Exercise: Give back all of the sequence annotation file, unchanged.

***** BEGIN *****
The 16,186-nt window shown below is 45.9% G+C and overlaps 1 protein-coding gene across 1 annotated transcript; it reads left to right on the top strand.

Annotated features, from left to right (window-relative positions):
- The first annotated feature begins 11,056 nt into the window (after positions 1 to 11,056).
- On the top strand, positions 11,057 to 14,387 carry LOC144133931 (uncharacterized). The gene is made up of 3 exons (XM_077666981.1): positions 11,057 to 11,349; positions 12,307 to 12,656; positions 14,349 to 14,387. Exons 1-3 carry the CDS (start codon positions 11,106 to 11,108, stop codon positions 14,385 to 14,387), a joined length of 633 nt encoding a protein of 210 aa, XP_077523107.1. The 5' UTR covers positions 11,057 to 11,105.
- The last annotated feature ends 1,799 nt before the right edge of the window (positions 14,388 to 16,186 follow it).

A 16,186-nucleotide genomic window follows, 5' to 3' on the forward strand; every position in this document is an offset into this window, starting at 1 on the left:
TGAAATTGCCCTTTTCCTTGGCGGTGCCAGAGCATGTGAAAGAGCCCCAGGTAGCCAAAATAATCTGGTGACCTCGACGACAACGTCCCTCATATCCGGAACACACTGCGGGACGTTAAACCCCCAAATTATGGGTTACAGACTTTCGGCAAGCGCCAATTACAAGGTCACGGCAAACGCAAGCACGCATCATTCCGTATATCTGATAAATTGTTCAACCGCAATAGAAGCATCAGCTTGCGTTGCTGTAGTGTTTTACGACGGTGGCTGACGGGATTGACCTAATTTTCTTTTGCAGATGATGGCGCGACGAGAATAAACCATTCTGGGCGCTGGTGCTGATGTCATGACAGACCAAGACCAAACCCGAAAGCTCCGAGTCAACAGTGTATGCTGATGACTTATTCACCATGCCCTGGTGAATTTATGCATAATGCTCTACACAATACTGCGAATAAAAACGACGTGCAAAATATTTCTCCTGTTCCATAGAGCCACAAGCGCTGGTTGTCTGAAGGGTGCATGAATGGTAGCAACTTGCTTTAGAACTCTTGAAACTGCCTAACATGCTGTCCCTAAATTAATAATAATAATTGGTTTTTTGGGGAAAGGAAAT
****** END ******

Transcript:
The 16,186-nt window shown below is 45.9% G+C and overlaps 1 protein-coding gene across 1 annotated transcript; it reads left to right on the top strand.

Annotated features, from left to right (window-relative positions):
- The first annotated feature begins 11,056 nt into the window (after positions 1 to 11,056).
- On the top strand, positions 11,057 to 14,387 carry LOC144133931 (uncharacterized). The gene is made up of 3 exons (XM_077666981.1): positions 11,057 to 11,349; positions 12,307 to 12,656; positions 14,349 to 14,387. Exons 1-3 carry the CDS (start codon positions 11,106 to 11,108, stop codon positions 14,385 to 14,387), a joined length of 633 nt encoding a protein of 210 aa, XP_077523107.1. The 5' UTR covers positions 11,057 to 11,105.
- The last annotated feature ends 1,799 nt before the right edge of the window (positions 14,388 to 16,186 follow it).

A 16,186-nucleotide genomic window follows, 5' to 3' on the forward strand; every position in this document is an offset into this window, starting at 1 on the left:
TGAAATTGCCCTTTTCCTTGGCGGTGCCAGAGCATGTGAAAGAGCCCCAGGTAGCCAAAATAATCTGGTGACCTCGACGACAACGTCCCTCATATCCGGAACACACTGCGGGACGTTAAACCCCCAAATTATGGGTTACAGACTTTCGGCAAGCGCCAATTACAAGGTCACGGCAAACGCAAGCACGCATCATTCCGTATATCTGATAAATTGTTCAACCGCAATAGAAGCATCAGCTTGCGTTGCTGTAGTGTTTTACGACGGTGGCTGACGGGATTGACCTAATTTTCTTTTGCAGATGATGGCGCGACGAGAATAAACCATTCTGGGCGCTGGTGCTGATGTCATGACAGACCAAGACCAAACCCGAAAGCTCCGAGTCAACAGTGTATGCTGATGACTTATTCACCATGCCCTGGTGAATTTATGCATAATGCTCTACACAATACTGCGAATAAAAACGACGTGCAAAATATTTCTCCTGTTCCATAGAGCCACAAGCGCTGGTTGTCTGAAGGGTGCATGAATGGTAGCAACTTGCTTTAGAACTCTTGAAACTGCCTAACATGCTGTCCCTAAATTAATAATAATAATTGGTTTTTTGGGGAAAGGAAAT